Tree carvings (arborglyphs) or lertxun marrak (in the Basque language) have been part of the American West landscape since the massive influx of Basque migrants from the mid-19th century to the mid-20th century. The majority of the young Basque men from France and Spain who came to America worked in the sheep industry as sheepherders and camp tenders. Their jobs required to work in the sierras for extended periods of time and demanded physical and mental strength. The feelings of isolation and loneliness experienced by Basque sheepherders provoked on some of them mental illnesses and drove some others to commit suicide. Names, dates, human and animal figures, phrases, poems, warnings for other sheepherders, were carved on the bark of thousands and thousands of aspen trees, thereby recording the historical presence of Basques in the most remote areas of the American West. The tree carvings are not only “banal” expressions of Basques’ identities, dreams, nightmares, and artistic ability, but they are also a “primitive” information and communication system, which desperately attempted to break down the barriers of the physical and mental isolation imposed on them.
Joseph C. R. Licklider and Robert Taylor, pioneers in promoting the development of the Internet in the early 1960s, had begun to conceive of the computer as a communication device more than a calculating machine. That is, they forecast computers as machines able to create communities, bounded by common interests and not by space or time. This idea echoes the “Republic of Letters” that described the exchange of private correspondence between philosophers and other influential intellectuals from the 15th century to the 19th century in Europe and America. The development of various “Republic of Letters” was linked to the invention and further improvement of the printing press, which meant a technological revolution in terms of dissemination of information and ideas. Similar to the carvings on the bark of trees, the ink on the paper draws maps of social connections, which, in this case, transcended the thinkers’ immediate communities. This proves that there was a great need for sharing ideas and experiences across borders. The “Republic of Letters” constituted informal social networks based on scholarly, literary, and artistic correspondence, which facilitated the circulation of information and exchange of ideas. The “Republic of Letters” became the foundation of today’s scientific knowledge communities in the Western world.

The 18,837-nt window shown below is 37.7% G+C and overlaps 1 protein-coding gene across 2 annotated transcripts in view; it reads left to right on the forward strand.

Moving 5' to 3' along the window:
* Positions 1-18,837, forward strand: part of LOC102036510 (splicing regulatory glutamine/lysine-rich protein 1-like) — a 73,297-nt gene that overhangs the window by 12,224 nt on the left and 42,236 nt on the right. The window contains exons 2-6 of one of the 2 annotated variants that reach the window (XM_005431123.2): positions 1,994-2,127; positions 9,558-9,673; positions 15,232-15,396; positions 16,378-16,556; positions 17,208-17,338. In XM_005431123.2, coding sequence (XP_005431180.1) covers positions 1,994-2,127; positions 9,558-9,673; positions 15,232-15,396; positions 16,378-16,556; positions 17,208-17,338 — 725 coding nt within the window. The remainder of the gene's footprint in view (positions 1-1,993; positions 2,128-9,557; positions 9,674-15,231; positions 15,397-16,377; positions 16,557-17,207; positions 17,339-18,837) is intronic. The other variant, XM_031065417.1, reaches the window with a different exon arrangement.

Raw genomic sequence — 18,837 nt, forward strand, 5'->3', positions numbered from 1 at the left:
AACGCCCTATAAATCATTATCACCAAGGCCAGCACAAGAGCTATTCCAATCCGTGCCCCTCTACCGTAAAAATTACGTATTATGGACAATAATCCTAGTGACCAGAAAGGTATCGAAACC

The dabbawalas (literally, “one who carries the box”) are self-employed workers associated to the Mumbai Tiffin Box Supplier’s Association, and whose main job is to deliver lunches in tin boxes from the homes of their customers to their work places on a daily basis and for a very low monthly fee. The origin of the business dates back to the late 19th century when India was under British rule. A system was set up to distribute British-style (home cooked) meals to British workers in Mumbai. Soon, Indians became the primary customers of the dabbawalas. The impossibility for workers to go back to their homes during lunch time makes the work of the dabbawalas essential to establish the connection between individuals and their families’ home cooking. Often, the lunch boxes also include messages between home and the family member. In a city with nearly 14 million people, the dabbawalas rely on local trains and bicycles to carry out their deliveries in an area from 60 to 70 kilometers. Around 5,000 dabbawalas deliver approximately 200,000 lunches every day. Most of the dabbawalas are male, have a low level of formal education, and do not rely in modern technology to manage the logistics of the business. They do not use any electronic barcode system or tracking device. However, their distribution system is extremely accurate. (Just recently, the Mumbai Tiffin Box Supplier’s Association has set up a website and a text messaging system to take orders.) The tin boxes are color-coded with small series of letters painted by hand that identify the destination and the recipient as well as the railway stations to be used to deliver them efficiently. The boxes can change hands three to four times until it reaches the customer. After lunchtime, the empty boxes are collected and returned to the respective houses. In 2002, Forbes Magazine awarded the dabbawala supply-chain business a Six Sigma performance rating on the basis that only 1 in 16 million tins get lost (i.e., 1 tin gets lost every 2 months). Its reliability rivals with the best global logistic businesses in the market.
The previous examples are all attempts to connect. We all have the need to express ourselves and to establish communication with others, particularly when facing acute isolation. There is a further need to transfer information and ideas across continents as well as to establish connections between people in the most populous metropolitan areas of the planet.